Toddlers Help Those Who Are Helpful
Toddlers value people who help them, and are motivated to return the favor, a new study suggests.
A new study conducted at Queen's University in Canada found that three-year-old children most often picked a person who was helpful to them in the past when asked to choose one person to help.
"Children can identify helpful individuals and will be helpful toward those people," researcher Valerie Kuhlmeier said in a news release. "As early as the age of three, children already appear to be engaging in a variant of the golden rule: 'do unto others as they have done unto you.'"
The study involved 29 three-year-old children. The children were presented with a puzzle that consisted of a picture covered in such a way as to allow only a small section to be seen. The children could not see what was in the picture, but were able to interact with two puppets. Researchers used puppets in the study because children treat them as peers.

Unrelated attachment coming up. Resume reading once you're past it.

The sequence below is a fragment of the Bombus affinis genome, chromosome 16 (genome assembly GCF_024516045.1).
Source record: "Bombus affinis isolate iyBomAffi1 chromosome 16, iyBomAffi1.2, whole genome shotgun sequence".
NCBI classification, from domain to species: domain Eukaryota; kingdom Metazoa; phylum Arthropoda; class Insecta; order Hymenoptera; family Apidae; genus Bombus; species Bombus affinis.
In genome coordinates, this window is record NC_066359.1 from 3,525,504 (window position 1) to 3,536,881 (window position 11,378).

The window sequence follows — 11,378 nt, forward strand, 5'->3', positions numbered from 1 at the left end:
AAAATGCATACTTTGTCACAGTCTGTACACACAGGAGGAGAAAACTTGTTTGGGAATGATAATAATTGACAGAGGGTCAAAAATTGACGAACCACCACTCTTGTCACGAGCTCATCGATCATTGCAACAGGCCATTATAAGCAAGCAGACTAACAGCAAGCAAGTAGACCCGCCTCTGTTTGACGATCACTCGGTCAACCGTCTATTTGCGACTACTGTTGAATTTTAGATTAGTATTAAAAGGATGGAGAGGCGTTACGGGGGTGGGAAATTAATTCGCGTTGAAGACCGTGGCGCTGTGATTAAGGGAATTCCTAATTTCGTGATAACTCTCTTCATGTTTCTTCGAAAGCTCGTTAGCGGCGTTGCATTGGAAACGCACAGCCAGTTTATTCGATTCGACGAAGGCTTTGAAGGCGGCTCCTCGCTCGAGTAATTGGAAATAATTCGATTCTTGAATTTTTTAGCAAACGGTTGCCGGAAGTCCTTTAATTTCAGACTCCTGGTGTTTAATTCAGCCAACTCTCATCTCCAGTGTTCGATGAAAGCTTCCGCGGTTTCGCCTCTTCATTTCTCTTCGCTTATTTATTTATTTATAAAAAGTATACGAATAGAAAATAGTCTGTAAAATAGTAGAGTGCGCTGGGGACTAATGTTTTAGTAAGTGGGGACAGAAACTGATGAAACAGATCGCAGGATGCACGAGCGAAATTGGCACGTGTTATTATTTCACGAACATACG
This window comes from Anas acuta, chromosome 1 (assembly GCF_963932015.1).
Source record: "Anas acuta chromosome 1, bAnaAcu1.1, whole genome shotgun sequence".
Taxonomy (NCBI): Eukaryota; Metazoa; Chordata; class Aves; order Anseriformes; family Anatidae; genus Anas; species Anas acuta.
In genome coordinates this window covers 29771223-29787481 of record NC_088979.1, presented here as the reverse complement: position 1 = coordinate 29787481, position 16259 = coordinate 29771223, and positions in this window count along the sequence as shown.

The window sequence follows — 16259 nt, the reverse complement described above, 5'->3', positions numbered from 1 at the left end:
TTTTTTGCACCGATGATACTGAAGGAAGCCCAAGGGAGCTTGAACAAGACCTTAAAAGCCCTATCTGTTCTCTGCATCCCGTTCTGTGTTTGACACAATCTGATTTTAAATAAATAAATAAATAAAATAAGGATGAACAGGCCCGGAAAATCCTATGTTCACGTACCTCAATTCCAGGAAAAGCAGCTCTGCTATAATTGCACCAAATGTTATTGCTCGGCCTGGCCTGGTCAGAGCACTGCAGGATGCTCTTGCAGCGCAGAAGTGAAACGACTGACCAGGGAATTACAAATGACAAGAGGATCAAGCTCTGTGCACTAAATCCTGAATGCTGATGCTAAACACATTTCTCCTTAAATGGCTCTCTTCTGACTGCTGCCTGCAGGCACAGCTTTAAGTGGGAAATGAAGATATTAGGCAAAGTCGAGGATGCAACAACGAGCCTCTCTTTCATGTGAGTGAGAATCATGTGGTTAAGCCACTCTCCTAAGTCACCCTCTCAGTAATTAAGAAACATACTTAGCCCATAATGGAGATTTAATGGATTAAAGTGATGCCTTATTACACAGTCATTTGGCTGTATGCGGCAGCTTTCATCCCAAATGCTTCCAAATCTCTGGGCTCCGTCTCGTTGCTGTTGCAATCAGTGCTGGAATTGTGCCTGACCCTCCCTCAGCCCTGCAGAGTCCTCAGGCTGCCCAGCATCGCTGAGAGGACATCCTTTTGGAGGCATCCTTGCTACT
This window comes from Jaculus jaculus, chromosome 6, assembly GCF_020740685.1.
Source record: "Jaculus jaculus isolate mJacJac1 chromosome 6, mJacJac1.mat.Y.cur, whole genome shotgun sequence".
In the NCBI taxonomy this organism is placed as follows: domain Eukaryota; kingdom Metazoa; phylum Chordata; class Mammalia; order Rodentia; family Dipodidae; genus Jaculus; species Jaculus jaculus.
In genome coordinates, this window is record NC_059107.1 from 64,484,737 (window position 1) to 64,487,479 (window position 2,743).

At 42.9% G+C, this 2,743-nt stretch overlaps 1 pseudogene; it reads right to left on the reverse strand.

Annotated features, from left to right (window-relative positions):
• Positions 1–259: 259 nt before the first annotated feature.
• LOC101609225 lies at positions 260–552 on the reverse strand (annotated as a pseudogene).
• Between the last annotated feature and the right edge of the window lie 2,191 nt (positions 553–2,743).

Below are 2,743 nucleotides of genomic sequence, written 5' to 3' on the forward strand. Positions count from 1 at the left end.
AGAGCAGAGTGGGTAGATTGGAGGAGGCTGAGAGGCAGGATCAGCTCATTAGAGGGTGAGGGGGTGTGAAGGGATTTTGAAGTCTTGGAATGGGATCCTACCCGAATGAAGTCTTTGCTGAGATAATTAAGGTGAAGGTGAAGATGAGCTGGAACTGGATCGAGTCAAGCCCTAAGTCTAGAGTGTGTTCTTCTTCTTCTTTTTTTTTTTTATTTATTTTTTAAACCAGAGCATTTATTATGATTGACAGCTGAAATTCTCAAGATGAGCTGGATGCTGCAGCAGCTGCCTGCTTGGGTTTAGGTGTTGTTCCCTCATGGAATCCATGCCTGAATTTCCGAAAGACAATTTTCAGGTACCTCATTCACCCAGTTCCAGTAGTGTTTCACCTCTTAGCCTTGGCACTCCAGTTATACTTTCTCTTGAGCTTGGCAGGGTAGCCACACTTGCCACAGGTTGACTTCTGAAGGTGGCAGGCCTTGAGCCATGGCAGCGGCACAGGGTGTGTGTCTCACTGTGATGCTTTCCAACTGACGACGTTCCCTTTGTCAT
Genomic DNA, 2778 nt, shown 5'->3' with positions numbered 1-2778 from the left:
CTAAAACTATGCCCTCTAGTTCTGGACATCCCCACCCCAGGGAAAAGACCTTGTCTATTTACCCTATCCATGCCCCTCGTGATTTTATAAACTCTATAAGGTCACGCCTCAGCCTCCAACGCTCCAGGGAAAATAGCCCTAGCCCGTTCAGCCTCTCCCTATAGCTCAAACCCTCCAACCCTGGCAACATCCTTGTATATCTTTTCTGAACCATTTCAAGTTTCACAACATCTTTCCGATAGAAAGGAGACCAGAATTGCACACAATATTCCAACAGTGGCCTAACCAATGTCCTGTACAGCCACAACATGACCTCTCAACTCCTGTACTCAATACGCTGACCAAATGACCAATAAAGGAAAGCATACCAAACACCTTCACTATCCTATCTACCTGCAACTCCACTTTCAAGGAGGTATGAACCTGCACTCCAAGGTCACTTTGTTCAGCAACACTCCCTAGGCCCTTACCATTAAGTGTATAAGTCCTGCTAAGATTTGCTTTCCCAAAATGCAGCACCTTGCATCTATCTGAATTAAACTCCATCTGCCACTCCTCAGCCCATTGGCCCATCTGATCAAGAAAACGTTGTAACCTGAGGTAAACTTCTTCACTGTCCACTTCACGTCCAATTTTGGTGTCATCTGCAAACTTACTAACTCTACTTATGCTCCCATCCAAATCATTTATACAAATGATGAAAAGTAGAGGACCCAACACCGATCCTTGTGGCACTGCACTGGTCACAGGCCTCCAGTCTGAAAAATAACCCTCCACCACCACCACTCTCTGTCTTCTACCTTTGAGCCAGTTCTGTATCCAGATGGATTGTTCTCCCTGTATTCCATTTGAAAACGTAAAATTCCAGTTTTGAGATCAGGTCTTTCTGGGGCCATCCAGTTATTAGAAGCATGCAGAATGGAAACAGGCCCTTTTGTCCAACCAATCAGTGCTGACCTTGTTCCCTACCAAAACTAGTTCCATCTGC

In the study, one puppet announced that it knew what the picture was and proceeded to tell the child. The second puppet also said it knew what the picture was, but was not going to tell. Researchers said both puppets spoke in happy, friendly tones and looked alike. The only difference between the two puppets was their willingness to provide information.
The children in the study were able to determine which puppet was helpful. What's more researchers found that when the puppets needed help reaching a toy or solving a puzzle of their own, the children were able to quickly identify which puppet had helped them and return the favor.
"There is a growing body of research demonstrating that toddlers spontaneously help others in many situations," explained Kuhlmeier. "What we are also finding is that they pick out the helpers around them, even when the helpful act is as simple as teaching them something new about their world, and they return the favor with their own helpful acts."
"Within the animal kingdom, human cooperation represents an outlier. As such, there has been great interest across a number of fields in identifying the factors that support the complex and flexible variety of cooperation that is uniquely human," researchers wrote in the study. "The ability to identify and preferentially interact with better social partners (partner choice) is proposed to be a major factor in maintaining costly cooperation between individuals."
"These results suggest that even in early childhood, humans take advantage of cooperative benefits, while mitigating free-rider risks, through appropriate partner choice behavior," researchers concluded.